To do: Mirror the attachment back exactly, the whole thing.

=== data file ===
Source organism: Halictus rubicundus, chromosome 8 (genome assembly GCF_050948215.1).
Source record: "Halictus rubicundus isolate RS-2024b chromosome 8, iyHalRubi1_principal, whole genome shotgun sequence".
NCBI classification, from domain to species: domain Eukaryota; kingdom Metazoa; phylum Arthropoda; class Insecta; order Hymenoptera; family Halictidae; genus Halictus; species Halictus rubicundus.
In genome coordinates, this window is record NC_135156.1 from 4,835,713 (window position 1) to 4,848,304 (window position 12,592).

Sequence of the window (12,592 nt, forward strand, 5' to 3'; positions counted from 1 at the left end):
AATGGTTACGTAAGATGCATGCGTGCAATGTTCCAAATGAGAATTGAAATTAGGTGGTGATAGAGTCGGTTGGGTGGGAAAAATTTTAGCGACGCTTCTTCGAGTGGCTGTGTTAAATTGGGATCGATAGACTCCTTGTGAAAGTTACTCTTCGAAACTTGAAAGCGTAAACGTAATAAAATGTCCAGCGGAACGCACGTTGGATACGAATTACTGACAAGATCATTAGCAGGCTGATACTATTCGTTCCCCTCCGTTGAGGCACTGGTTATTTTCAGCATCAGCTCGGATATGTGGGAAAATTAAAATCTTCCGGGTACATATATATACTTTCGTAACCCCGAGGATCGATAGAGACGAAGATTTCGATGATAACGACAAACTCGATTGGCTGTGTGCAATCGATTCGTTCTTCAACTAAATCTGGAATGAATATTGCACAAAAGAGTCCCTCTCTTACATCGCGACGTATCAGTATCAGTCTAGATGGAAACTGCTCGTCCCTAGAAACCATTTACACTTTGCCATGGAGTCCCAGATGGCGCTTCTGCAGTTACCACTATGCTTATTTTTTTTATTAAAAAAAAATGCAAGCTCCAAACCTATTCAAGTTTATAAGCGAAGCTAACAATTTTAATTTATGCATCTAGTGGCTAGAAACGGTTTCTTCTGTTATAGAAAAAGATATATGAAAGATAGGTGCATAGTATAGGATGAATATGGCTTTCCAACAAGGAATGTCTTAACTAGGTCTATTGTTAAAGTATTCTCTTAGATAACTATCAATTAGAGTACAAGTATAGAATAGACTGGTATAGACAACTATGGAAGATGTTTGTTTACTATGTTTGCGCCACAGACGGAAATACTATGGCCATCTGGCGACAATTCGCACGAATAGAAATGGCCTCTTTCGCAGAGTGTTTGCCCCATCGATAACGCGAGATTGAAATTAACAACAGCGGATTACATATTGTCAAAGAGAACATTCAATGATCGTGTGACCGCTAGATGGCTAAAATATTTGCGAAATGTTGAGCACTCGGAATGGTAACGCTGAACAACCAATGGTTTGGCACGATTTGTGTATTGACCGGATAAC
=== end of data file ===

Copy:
Source organism: Halictus rubicundus, chromosome 8 (genome assembly GCF_050948215.1).
Source record: "Halictus rubicundus isolate RS-2024b chromosome 8, iyHalRubi1_principal, whole genome shotgun sequence".
NCBI classification, from domain to species: domain Eukaryota; kingdom Metazoa; phylum Arthropoda; class Insecta; order Hymenoptera; family Halictidae; genus Halictus; species Halictus rubicundus.
In genome coordinates, this window is record NC_135156.1 from 4,835,713 (window position 1) to 4,848,304 (window position 12,592).

Sequence of the window (12,592 nt, forward strand, 5' to 3'; positions counted from 1 at the left end):
AATGGTTACGTAAGATGCATGCGTGCAATGTTCCAAATGAGAATTGAAATTAGGTGGTGATAGAGTCGGTTGGGTGGGAAAAATTTTAGCGACGCTTCTTCGAGTGGCTGTGTTAAATTGGGATCGATAGACTCCTTGTGAAAGTTACTCTTCGAAACTTGAAAGCGTAAACGTAATAAAATGTCCAGCGGAACGCACGTTGGATACGAATTACTGACAAGATCATTAGCAGGCTGATACTATTCGTTCCCCTCCGTTGAGGCACTGGTTATTTTCAGCATCAGCTCGGATATGTGGGAAAATTAAAATCTTCCGGGTACATATATATACTTTCGTAACCCCGAGGATCGATAGAGACGAAGATTTCGATGATAACGACAAACTCGATTGGCTGTGTGCAATCGATTCGTTCTTCAACTAAATCTGGAATGAATATTGCACAAAAGAGTCCCTCTCTTACATCGCGACGTATCAGTATCAGTCTAGATGGAAACTGCTCGTCCCTAGAAACCATTTACACTTTGCCATGGAGTCCCAGATGGCGCTTCTGCAGTTACCACTATGCTTATTTTTTTTATTAAAAAAAAATGCAAGCTCCAAACCTATTCAAGTTTATAAGCGAAGCTAACAATTTTAATTTATGCATCTAGTGGCTAGAAACGGTTTCTTCTGTTATAGAAAAAGATATATGAAAGATAGGTGCATAGTATAGGATGAATATGGCTTTCCAACAAGGAATGTCTTAACTAGGTCTATTGTTAAAGTATTCTCTTAGATAACTATCAATTAGAGTACAAGTATAGAATAGACTGGTATAGACAACTATGGAAGATGTTTGTTTACTATGTTTGCGCCACAGACGGAAATACTATGGCCATCTGGCGACAATTCGCACGAATAGAAATGGCCTCTTTCGCAGAGTGTTTGCCCCATCGATAACGCGAGATTGAAATTAACAACAGCGGATTACATATTGTCAAAGAGAACATTCAATGATCGTGTGACCGCTAGATGGCTAAAATATTTGCGAAATGTTGAGCACTCGGAATGGTAACGCTGAACAACCAATGGTTTGGCACGATTTGTGTATTGACCGGATAAC